Reaching the heights of success in the photography world can be achieved in a number of ways. Simply strap a large rocket to your back....
Way back in 1990 I was one of the very first photographers to truly and wholeheartedly embrace Photoshop. It paid off for me in a big way and all these years later is still paying off. Being the first to do something, whether it is in the adoption of new techniques and tools or styles or markets is quite often a key to tremendous success. Vincent La Foret (http://vincentlaforet.com) is a great example. He was one of the first, if not the first, to jump into DSLR motion and it has served him very well. But it is important to remember that being the first alone is not enough…it requires tremendous effort, follow-through, and persistence. I suppose a little talent helps as well! One of the great things about all the change that is happening in our industry right now is that the opportunity to be among the first seems to be ever expanding.
In a world that is drowning in images, and in photographers, doing more of what is already out there is a self-defeating effort. Shoot what others aren’t shooting, shoot in a way that others aren’t. If you can do that while still creating images that effectively communicate then there is ample opportunity to reach the top.
Be the best
Of course, this kind of goes with out saying, and yet there are many ways to be the best, and if you can nail one of them then success is waiting for you. The best might mean having the best client service, or the flawless execution of a given style, or even running your photography business in a truly business like fashion. A photographer I know is not particularly creative. His imagery is fine…just not cutting edge or, at least in my opinion, inspired. But he runs his business like a business with good customer service, a thorough understanding of what his clients want, and a dedication to giving it to them. This photographer knows how much he has to earn each month and what he has to do to reach his goals. He does quite well.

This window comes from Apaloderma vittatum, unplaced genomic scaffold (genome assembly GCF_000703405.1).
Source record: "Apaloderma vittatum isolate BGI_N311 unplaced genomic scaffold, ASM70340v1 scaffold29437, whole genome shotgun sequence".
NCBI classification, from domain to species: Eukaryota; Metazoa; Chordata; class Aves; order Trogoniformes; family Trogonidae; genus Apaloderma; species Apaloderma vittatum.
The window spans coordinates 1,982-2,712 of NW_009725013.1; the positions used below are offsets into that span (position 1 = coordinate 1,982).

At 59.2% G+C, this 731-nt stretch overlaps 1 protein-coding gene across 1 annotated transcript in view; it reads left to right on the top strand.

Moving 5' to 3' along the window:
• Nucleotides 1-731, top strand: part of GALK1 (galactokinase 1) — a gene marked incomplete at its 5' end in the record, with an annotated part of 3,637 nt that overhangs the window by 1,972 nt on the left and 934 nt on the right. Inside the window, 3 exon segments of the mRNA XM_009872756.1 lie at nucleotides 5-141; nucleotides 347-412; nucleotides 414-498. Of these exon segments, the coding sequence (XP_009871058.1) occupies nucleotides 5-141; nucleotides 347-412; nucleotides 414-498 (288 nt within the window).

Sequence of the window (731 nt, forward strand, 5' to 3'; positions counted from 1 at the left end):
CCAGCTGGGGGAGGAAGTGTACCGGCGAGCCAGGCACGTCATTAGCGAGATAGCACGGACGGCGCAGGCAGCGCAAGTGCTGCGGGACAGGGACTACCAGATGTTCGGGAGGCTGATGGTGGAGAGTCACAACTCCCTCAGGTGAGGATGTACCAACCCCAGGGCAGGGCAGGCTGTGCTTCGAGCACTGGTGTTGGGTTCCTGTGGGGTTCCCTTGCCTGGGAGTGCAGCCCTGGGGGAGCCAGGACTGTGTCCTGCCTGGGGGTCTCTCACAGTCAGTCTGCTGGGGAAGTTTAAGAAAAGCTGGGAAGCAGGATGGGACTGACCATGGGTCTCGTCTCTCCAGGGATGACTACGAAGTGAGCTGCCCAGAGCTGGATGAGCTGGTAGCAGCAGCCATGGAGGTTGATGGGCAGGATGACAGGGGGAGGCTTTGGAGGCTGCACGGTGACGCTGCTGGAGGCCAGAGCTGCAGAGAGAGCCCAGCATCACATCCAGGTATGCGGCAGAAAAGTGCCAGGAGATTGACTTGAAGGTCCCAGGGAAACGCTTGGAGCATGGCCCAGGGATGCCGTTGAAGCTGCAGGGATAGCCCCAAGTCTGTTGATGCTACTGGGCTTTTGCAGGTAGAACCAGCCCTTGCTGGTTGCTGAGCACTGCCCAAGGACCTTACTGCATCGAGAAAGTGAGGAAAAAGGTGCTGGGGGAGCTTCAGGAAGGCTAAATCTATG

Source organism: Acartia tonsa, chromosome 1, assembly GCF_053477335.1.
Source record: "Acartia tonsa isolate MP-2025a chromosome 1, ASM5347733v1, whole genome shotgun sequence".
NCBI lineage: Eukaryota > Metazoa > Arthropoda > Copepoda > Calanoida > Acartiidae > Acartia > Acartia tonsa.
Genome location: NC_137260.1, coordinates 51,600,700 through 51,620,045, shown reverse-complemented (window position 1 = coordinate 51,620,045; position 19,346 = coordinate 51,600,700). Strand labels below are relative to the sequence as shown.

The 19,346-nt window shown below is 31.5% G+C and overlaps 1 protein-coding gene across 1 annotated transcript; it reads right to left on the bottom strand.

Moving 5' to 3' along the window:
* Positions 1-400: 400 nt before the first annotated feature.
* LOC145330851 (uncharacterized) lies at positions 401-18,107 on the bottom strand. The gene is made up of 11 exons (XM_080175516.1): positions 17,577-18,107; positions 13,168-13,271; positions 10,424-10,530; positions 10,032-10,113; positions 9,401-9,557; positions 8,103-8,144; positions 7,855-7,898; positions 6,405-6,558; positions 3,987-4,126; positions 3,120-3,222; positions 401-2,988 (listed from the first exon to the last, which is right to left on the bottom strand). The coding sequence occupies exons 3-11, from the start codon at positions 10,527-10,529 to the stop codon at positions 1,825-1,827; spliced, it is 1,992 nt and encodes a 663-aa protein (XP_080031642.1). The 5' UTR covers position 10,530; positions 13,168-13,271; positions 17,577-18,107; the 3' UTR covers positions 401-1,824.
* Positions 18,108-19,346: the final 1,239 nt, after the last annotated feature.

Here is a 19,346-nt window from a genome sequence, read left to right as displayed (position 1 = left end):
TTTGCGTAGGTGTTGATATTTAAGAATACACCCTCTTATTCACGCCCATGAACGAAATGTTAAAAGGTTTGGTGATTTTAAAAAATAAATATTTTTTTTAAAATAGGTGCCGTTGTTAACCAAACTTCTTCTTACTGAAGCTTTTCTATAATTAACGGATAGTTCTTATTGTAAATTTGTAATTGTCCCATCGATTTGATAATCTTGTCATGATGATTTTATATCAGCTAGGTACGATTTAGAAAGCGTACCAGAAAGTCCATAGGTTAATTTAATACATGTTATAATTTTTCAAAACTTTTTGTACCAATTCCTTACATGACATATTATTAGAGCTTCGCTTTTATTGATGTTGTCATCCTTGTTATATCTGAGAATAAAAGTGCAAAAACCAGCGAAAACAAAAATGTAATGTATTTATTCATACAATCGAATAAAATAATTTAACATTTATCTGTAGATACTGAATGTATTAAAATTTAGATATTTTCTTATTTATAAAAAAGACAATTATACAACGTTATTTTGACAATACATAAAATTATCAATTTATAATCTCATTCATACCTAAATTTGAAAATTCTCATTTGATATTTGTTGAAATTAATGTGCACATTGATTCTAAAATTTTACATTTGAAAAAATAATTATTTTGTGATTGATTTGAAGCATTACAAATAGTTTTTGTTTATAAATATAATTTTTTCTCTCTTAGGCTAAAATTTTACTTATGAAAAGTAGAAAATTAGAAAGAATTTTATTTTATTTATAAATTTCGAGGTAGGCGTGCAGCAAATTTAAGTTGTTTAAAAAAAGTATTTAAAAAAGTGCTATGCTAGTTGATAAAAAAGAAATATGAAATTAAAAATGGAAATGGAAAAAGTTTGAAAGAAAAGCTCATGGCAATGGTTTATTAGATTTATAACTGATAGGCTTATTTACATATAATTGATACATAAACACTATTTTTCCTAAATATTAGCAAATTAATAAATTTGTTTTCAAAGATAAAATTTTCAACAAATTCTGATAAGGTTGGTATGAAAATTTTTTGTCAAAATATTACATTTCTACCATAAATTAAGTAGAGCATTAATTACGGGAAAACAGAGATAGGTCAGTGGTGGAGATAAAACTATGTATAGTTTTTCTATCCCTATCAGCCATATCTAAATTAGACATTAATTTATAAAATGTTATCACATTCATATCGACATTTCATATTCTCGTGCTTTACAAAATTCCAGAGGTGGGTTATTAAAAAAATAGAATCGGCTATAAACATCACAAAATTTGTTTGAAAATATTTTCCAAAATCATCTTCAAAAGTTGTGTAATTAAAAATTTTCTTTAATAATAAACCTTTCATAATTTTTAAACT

The only way, IMO, one can succeed in the viciously competitive world of photography is to harness a true passion for the business. Most of us cannot sustain passion for something when we are trying to be something we are not. That isn’t the same as becoming something different…which is very difficult but certainly achievable. Success as a photographer requires a truly long-term commitment and copious amounts time and effort…a combination that can only be sustained through passion…or I suppose…desperation. That last motivating factor, I have to admit, has propelled me forward a time or two (and was a big part of what got me into Photoshop in the first place)!
This may be last on this little list, but is certainly not least because it is important to all of the above. If you are the best and nobody knows about you…oh well. However, even if you are decidedly mediocre but you are well known, you will benefit from that “notoriety”. As they say, “Just spell my name right baby!” Just as getting noticed is important to the success of all the above approaches, being first, being different, being the best and being yourself are all important to be noticed.
Not Rocket Science
Okay, none of this is rocket science. But it is good to remind ourselves of these things from time to time. Just writing this blog has helped to both reminded me, and motivated me, to revisit my own business plan, to update it and review it with the above points in mind. Hmmm, when was the last time you reviewed your business plan?
it also helps to have a contract with Getty Images or Corbis to market/sell your images...
Doesn't help as much as you think :^)
try selling stock images on your own (through your own website). you'll see what i mean....
why doesn't anyone ever take notice of the tongue in cheek smiley?
Also if you post annonymously you cannot expect others to take your words seriously >>>> :^)
Okay, enough of this bickering!
On a serious note, I agree that, for me at least, a contract with Getty is an essential part of my income stream. But Getty only represents about 25% of my stock photo income....
After three intense years of trying to build my web traffic to increase my stock traffic it is still nowhere near the point supplanting agencies....
Thanks for your comments!
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